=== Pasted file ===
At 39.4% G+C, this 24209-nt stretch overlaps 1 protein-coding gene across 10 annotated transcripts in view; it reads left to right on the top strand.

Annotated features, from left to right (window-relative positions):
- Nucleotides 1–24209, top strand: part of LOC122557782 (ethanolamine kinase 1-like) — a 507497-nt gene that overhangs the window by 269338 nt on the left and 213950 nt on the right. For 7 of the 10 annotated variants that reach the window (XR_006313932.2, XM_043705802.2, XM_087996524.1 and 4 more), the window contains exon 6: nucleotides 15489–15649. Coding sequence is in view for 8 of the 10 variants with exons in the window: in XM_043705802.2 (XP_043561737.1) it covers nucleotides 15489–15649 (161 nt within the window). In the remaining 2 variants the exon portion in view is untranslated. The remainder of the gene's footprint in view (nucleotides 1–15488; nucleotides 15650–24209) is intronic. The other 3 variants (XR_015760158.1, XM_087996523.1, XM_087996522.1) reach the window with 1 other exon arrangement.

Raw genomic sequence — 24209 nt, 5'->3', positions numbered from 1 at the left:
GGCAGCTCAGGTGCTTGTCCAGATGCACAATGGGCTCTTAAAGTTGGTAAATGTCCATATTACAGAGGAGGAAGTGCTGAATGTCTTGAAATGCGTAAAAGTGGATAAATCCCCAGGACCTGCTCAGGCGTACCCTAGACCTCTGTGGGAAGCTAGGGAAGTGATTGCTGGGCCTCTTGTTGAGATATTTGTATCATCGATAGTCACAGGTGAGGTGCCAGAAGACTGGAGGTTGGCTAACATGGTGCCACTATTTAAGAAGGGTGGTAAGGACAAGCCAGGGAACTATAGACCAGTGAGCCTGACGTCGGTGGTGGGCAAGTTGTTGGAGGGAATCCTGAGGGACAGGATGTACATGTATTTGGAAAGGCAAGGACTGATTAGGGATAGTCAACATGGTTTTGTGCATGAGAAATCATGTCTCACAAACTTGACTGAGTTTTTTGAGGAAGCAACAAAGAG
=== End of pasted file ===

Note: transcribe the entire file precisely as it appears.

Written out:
At 39.4% G+C, this 24209-nt stretch overlaps 1 protein-coding gene across 10 annotated transcripts in view; it reads left to right on the top strand.

Annotated features, from left to right (window-relative positions):
- Nucleotides 1–24209, top strand: part of LOC122557782 (ethanolamine kinase 1-like) — a 507497-nt gene that overhangs the window by 269338 nt on the left and 213950 nt on the right. For 7 of the 10 annotated variants that reach the window (XR_006313932.2, XM_043705802.2, XM_087996524.1 and 4 more), the window contains exon 6: nucleotides 15489–15649. Coding sequence is in view for 8 of the 10 variants with exons in the window: in XM_043705802.2 (XP_043561737.1) it covers nucleotides 15489–15649 (161 nt within the window). In the remaining 2 variants the exon portion in view is untranslated. The remainder of the gene's footprint in view (nucleotides 1–15488; nucleotides 15650–24209) is intronic. The other 3 variants (XR_015760158.1, XM_087996523.1, XM_087996522.1) reach the window with 1 other exon arrangement.

Raw genomic sequence — 24209 nt, 5'->3', positions numbered from 1 at the left:
GGCAGCTCAGGTGCTTGTCCAGATGCACAATGGGCTCTTAAAGTTGGTAAATGTCCATATTACAGAGGAGGAAGTGCTGAATGTCTTGAAATGCGTAAAAGTGGATAAATCCCCAGGACCTGCTCAGGCGTACCCTAGACCTCTGTGGGAAGCTAGGGAAGTGATTGCTGGGCCTCTTGTTGAGATATTTGTATCATCGATAGTCACAGGTGAGGTGCCAGAAGACTGGAGGTTGGCTAACATGGTGCCACTATTTAAGAAGGGTGGTAAGGACAAGCCAGGGAACTATAGACCAGTGAGCCTGACGTCGGTGGTGGGCAAGTTGTTGGAGGGAATCCTGAGGGACAGGATGTACATGTATTTGGAAAGGCAAGGACTGATTAGGGATAGTCAACATGGTTTTGTGCATGAGAAATCATGTCTCACAAACTTGACTGAGTTTTTTGAGGAAGCAACAAAGAG